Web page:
How do we reconcile the Lord’s exclusive-sounding statement in JSH that the sects were “all wrong” with Joseph’s more Universalist language quoted above? When we consider that all the “sects” in Joseph’s day held exclusivist beliefs, then the statement that they were “all wrong” is, paradoxically, a statement of a greater principle of inclusion. Joseph wanted to replace the fragmented, exclusivist sects with an all-truth-encompassing Church led by a prophet of God who would have the final authority to avoid and settle doctrinal disputations and contentions (a big theme in the Book of Mormon) and achieve the “unity of faith” that Paul described in the New Testament.

  24. Jeff Spector
    January 22, 2008 at 7:01 am

    Hawkgrrl,

    “….we are born into this world with the Light of Christ (which comes from God, not from religion either current or historical)”

    I do agree with your statement that we are born with the Light of Christ. But we, as LDS, acknowledge that it comes from God who created us.

    The atheist refuses to accept that fact and shuns God. But, my point was that they cannot adequately explain where their morals are derived from.

    As for the so-called “natural laws” that govern man’s behavior, those too come from God in the same manner that you have explained.

    I happend to subscribe to the scripture, ” For the natural man is an enemy to God….” I think that hsitory tends to prove that out.

    As for the fear of retribution, that is a good point. I was really thinking about that at all. I don’t base my actions on fear of retribution though I can see that many religions base their teachings on the fact that if you are not a good person, you will be punished. I tend to try to think of it the other way. And I think that our church teaches it that way. We don’t have much “fire and brimstone” type teachings over the pulpit. Though, the scriptures are full of it.

    TJM, Thanks for pointing out that I am wrong on so many levels. It helps to keep my humble.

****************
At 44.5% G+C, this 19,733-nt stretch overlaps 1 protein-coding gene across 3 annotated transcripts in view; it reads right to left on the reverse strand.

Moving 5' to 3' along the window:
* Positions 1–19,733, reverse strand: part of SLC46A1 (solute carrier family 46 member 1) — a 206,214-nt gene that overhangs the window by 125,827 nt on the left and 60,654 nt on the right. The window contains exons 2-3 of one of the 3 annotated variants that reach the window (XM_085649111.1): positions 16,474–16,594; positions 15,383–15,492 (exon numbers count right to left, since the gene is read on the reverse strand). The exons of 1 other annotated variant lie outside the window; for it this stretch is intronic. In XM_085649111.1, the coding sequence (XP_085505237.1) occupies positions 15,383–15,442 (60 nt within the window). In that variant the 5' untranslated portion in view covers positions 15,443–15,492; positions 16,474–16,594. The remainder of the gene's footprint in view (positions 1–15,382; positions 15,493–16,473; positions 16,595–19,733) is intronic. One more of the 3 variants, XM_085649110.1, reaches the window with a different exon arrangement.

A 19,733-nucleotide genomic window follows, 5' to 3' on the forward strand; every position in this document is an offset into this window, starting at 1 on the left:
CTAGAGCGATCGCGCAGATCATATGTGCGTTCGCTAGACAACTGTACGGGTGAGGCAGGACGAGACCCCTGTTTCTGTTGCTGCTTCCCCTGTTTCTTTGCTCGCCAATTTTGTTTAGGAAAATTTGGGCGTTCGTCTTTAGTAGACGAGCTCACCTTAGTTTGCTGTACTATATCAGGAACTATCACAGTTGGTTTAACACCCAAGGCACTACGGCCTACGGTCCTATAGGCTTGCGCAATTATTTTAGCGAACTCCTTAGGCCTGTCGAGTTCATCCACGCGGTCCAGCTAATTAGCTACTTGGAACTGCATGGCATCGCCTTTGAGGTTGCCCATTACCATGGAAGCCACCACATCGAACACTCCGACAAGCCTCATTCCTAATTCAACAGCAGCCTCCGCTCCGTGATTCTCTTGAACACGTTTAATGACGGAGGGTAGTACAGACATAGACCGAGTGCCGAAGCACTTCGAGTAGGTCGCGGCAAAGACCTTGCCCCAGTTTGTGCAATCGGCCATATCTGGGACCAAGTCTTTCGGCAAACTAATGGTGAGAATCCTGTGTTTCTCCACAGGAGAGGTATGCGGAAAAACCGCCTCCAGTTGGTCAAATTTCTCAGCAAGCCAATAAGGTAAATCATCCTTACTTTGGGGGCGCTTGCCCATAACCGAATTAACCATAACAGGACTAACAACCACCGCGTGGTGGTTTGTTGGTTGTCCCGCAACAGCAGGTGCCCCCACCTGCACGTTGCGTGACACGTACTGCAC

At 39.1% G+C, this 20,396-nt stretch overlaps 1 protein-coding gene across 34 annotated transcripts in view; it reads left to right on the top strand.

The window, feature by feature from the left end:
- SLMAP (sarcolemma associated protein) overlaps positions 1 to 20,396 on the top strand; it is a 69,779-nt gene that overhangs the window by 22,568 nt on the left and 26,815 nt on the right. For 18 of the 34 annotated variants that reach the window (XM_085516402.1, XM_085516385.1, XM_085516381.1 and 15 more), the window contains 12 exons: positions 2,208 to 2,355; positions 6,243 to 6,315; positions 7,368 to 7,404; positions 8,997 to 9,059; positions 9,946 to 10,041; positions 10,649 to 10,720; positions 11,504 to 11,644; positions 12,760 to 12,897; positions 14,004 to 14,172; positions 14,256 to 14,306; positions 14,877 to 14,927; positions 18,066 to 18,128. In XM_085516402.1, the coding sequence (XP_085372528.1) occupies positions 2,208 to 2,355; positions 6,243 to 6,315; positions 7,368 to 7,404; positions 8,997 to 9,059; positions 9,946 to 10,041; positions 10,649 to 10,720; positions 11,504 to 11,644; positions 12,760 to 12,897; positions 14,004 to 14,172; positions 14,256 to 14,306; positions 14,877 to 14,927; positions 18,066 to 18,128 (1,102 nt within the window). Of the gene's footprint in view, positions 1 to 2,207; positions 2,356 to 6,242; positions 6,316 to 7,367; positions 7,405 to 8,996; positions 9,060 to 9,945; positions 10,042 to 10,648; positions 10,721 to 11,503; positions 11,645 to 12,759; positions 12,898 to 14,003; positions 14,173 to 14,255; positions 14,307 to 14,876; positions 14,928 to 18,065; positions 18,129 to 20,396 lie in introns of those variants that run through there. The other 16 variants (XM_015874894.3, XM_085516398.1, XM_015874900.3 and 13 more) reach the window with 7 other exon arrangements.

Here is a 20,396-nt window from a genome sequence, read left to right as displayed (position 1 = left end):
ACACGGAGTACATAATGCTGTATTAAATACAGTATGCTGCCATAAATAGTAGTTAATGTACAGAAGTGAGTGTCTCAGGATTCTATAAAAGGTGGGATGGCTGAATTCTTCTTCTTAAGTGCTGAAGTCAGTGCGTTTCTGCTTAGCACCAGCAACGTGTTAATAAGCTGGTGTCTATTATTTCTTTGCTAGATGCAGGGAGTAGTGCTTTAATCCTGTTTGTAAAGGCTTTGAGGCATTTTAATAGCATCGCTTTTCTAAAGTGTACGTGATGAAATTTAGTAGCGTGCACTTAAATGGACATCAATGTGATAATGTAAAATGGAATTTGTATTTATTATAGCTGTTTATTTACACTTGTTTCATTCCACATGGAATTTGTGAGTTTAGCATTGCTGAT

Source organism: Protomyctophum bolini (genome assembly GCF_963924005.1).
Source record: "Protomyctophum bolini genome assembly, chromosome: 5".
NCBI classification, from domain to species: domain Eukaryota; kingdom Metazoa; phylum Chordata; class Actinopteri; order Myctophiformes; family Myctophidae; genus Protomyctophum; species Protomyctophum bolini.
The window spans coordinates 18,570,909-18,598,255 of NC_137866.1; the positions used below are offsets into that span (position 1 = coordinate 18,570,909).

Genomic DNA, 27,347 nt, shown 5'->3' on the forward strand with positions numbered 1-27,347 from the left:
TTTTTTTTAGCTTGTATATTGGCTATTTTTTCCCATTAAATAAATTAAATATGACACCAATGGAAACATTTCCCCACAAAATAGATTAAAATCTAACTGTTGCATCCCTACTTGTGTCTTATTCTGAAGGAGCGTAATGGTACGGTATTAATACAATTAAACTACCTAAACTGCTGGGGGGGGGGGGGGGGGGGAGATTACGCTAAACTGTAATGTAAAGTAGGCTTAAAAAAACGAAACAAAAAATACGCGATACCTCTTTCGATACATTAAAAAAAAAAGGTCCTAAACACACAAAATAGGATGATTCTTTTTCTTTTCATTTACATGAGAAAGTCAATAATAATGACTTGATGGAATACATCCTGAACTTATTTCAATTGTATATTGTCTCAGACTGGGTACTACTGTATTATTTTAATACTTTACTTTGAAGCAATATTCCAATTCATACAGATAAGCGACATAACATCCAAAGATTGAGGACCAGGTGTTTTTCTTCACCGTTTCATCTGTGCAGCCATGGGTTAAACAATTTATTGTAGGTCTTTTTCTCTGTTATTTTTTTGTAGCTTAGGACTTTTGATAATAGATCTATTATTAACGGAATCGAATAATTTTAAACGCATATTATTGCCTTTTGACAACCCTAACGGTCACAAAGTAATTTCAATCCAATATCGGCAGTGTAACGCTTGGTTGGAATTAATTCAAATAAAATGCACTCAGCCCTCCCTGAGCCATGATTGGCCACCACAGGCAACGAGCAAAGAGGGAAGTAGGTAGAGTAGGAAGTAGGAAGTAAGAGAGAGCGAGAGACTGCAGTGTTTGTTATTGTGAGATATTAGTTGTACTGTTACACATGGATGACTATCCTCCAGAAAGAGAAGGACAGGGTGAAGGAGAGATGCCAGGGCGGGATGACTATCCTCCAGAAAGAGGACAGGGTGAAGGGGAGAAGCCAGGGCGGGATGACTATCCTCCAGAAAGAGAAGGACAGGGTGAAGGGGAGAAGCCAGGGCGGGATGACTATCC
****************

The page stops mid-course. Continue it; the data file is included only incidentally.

25. January 22, 2008 at 7:33 am

    “The atheist refuses to accept that fact[that we’re born with the light of Christ] and shuns God.”

    This kind of perspective is one of the bad things about religion. Religion wants to turn everyone into clear cut friends and enemies, and project either righteous or evil motivations on them.

    I think most atheists do not actively refuse to accept anything, or shun God. They don’t find enough evidence to believe that there is even a God to shun. Frankly, religion has done such a poor job of representing God, who can blame them? Its a mass of confusion. This is what makes the concept of personal revelation and the witness of the Spirit so important. The problem with that is that you get religious leaders invalidating the personal spiritual experiences of anyone who does not agree with them. This effectively diffuses the level of trust you can even put in your own judgment in regards to your own spiritual experiences. In a sense, it seems like God doesn’t exist because religion is obscuring Him.

    I think atheism is a condition that many people are beaten into by religion, and much less a Korihor-like state of active denial and pursuit of carnality.

  26. Jeff Spector
    January 22, 2008 at 7:50 am

    Clay,

    “I think most atheists do not actively refuse to accept anything, or shun God. They don’t find enough evidence to believe that there is even a God to shun.”

    I thought those were agnostics. I thought atheist do not beleive in God. I know a number of people who say they beleive in God, but not organized religion. Which I always find kind of odd, because it is religions, as imperfect vessels, that bring people to God.

  27. Carlos
    January 22, 2008 at 8:49 am

    Darrel – yes, it is a struggle at times especially when we see what the Baptists and Huckabee’s of this world think of us Mormons.

    hawkgrrrl – “JS himself said that any one who wanted to call himself a Mormon needed to acknowledge the good in other churches.”